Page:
By that standard, a lot of people don’t seem very joyful. Many people spend too much time being negative. They whine and complain, criticize and gripe. Nothing’s ever quite right; nothing’s ever quite good enough.
That power of negative thinking is incredible. Think of any get-together – a meeting, or family activity, or just some friends shooting the breeze.
One negative person can sour the whole bunch. They may goad others into being negative. They turn the whole thing into a giant complaining session, and no one walks away in a happy, joyful mood.
And nothing gets done. Have you ever noticed that those who complain the most are the ones who accomplish the least? That’s because when you’re complaining, it’s hard to move on. If you’re griping about the past, the present is going to be left hanging.
It’s easy to be negative and complainsive. If we’re tired or don’t feel well, it’s easy to slip into it. And again, the negativity of others can infect us. Some have grown up around overly critical, fault-finding, nit-picking people, and so they think its normal to complain and gripe and focus on the negative.
Part of faith is to be thankful for what God has given us in this present moment. In fact, in the Old Testament, the one time that we find the phrase “complete joy” that Jesus used, it’s in connection with the Harvest Thanksgiving feast.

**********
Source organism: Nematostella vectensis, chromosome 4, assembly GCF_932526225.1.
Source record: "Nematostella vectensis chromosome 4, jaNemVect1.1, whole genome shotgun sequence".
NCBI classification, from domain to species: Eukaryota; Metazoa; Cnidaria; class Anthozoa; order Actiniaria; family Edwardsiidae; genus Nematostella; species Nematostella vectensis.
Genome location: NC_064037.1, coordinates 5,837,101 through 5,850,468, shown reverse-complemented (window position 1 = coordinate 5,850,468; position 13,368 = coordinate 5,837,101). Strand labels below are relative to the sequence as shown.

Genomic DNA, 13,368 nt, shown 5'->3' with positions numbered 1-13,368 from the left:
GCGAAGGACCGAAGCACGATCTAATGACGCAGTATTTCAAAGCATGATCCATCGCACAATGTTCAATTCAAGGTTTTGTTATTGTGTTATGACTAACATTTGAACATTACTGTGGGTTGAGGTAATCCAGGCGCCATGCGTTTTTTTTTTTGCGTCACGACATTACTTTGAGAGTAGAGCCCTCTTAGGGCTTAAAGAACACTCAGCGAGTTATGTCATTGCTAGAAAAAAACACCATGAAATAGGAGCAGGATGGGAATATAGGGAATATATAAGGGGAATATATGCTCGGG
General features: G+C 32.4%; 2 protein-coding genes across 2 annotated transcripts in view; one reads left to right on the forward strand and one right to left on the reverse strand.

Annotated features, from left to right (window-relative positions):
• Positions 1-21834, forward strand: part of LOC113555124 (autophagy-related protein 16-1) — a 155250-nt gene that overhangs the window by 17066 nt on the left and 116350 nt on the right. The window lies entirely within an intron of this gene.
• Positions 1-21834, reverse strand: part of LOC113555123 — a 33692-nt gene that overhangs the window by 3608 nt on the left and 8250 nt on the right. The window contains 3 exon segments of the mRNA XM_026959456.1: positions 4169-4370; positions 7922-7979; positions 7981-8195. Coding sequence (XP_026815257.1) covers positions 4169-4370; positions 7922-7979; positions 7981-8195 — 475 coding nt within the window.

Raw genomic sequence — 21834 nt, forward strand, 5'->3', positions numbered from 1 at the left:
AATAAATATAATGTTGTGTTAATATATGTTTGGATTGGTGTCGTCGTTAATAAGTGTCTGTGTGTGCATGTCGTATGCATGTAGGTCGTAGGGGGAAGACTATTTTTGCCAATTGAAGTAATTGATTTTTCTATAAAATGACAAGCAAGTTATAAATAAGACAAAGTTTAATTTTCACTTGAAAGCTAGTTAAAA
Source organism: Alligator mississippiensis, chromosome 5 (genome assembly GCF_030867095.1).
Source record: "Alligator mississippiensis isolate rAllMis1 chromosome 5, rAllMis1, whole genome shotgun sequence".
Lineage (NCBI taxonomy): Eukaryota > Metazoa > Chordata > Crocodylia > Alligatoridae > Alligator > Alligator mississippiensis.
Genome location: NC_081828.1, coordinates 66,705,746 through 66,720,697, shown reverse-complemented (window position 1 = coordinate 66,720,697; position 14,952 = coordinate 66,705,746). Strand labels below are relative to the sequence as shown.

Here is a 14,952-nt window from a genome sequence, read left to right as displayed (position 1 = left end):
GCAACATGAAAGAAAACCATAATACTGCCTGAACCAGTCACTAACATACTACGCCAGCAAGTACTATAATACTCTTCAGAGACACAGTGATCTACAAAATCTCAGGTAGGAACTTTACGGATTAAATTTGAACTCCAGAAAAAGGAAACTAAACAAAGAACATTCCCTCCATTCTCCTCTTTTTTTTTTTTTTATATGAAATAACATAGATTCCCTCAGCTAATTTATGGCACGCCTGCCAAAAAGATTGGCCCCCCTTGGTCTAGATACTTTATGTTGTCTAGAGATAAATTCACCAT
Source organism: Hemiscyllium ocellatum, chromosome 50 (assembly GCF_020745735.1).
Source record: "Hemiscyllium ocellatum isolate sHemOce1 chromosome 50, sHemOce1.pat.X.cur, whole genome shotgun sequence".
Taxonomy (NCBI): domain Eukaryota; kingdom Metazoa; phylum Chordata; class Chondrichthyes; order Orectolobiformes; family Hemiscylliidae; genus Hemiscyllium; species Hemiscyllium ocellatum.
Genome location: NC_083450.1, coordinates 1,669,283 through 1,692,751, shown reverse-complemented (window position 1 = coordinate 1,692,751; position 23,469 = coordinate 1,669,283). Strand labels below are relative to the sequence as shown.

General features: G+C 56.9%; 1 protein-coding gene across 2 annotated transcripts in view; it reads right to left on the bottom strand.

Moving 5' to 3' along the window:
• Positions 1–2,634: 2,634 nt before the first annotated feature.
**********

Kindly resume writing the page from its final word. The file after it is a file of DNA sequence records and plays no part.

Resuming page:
Deuteronomy 16:15 says, “Be joyful at your feast…For the Lord your God will bless you in all your harvest and in all the work of your hands, and your joy will be complete.”
Be joyful for what you have…and for what others are doing. Focus on that, and let the negativity fade away.
(2) The second part of Biblical joy is freedom from worry. The last verse of our reading from Psalm 94 says: ”When anxiety was great within me, your consolation brought joy to my soul.”
That’s pretty simple: It’s hard to be joyful if you’re anxious or worried. There was a song that said, “Don’t worry, be happy.” But how do we conquer worry? Some psychologists and philosophers have said that anxiety is the most fundamental fact of life. Anxiety is the opposite of joy. Our worries and cares become a permanent fixture of our personality. We no longer worry about one thing at a time. We worry about everything, all the time.
And it kills us. There’s some medical truth in the phrase, “worried to death.” Our bodies crank out stress hormones that exhaust us. How do we shut it off? How do we go from anxiety to joy? Psalm 94:18 says, “When I said, My foot is slipping, your love, Lord, supported me.”
We worry about all the things that could happen, but the plain fact is staring us in the face: God has already taken remarkable care of us. You’re still here! How unlikely is that? Think of all the times you could have gotten knocked off in a car accident. In Bible times, the leading cause of death was starvation. Do you think that’s ever going to happen to you?